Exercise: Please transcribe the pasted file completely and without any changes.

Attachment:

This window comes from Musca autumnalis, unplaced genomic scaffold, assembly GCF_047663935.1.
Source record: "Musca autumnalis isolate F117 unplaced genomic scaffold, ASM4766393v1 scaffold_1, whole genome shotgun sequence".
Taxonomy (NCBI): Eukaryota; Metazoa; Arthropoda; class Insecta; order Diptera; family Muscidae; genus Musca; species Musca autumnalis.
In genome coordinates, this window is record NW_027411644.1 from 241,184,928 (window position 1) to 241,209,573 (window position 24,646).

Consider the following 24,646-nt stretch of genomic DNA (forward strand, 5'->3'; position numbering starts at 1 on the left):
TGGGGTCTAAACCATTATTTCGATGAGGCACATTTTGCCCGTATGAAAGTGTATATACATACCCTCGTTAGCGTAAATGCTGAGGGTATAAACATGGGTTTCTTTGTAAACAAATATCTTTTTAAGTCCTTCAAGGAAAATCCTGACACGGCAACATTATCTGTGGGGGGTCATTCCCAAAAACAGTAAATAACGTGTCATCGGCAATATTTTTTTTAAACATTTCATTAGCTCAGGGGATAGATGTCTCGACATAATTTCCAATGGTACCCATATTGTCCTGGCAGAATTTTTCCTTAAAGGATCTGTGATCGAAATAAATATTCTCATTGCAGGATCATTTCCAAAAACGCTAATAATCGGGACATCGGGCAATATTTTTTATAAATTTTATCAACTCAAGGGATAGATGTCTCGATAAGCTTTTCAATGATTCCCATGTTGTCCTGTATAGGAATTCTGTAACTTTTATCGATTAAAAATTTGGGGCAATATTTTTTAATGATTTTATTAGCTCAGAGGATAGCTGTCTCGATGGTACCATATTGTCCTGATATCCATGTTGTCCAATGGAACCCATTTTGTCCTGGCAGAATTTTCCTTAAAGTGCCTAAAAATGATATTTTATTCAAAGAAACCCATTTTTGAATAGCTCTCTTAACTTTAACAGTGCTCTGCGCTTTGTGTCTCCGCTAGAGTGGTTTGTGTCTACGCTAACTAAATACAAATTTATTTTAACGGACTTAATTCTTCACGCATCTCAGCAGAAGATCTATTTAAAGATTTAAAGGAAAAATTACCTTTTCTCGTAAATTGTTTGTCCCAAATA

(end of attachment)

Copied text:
This window comes from Musca autumnalis, unplaced genomic scaffold, assembly GCF_047663935.1.
Source record: "Musca autumnalis isolate F117 unplaced genomic scaffold, ASM4766393v1 scaffold_1, whole genome shotgun sequence".
Taxonomy (NCBI): Eukaryota; Metazoa; Arthropoda; class Insecta; order Diptera; family Muscidae; genus Musca; species Musca autumnalis.
In genome coordinates, this window is record NW_027411644.1 from 241,184,928 (window position 1) to 241,209,573 (window position 24,646).

Consider the following 24,646-nt stretch of genomic DNA (forward strand, 5'->3'; position numbering starts at 1 on the left):
TGGGGTCTAAACCATTATTTCGATGAGGCACATTTTGCCCGTATGAAAGTGTATATACATACCCTCGTTAGCGTAAATGCTGAGGGTATAAACATGGGTTTCTTTGTAAACAAATATCTTTTTAAGTCCTTCAAGGAAAATCCTGACACGGCAACATTATCTGTGGGGGGTCATTCCCAAAAACAGTAAATAACGTGTCATCGGCAATATTTTTTTTAAACATTTCATTAGCTCAGGGGATAGATGTCTCGACATAATTTCCAATGGTACCCATATTGTCCTGGCAGAATTTTTCCTTAAAGGATCTGTGATCGAAATAAATATTCTCATTGCAGGATCATTTCCAAAAACGCTAATAATCGGGACATCGGGCAATATTTTTTATAAATTTTATCAACTCAAGGGATAGATGTCTCGATAAGCTTTTCAATGATTCCCATGTTGTCCTGTATAGGAATTCTGTAACTTTTATCGATTAAAAATTTGGGGCAATATTTTTTAATGATTTTATTAGCTCAGAGGATAGCTGTCTCGATGGTACCATATTGTCCTGATATCCATGTTGTCCAATGGAACCCATTTTGTCCTGGCAGAATTTTCCTTAAAGTGCCTAAAAATGATATTTTATTCAAAGAAACCCATTTTTGAATAGCTCTCTTAACTTTAACAGTGCTCTGCGCTTTGTGTCTCCGCTAGAGTGGTTTGTGTCTACGCTAACTAAATACAAATTTATTTTAACGGACTTAATTCTTCACGCATCTCAGCAGAAGATCTATTTAAAGATTTAAAGGAAAAATTACCTTTTCTCGTAAATTGTTTGTCCCAAATA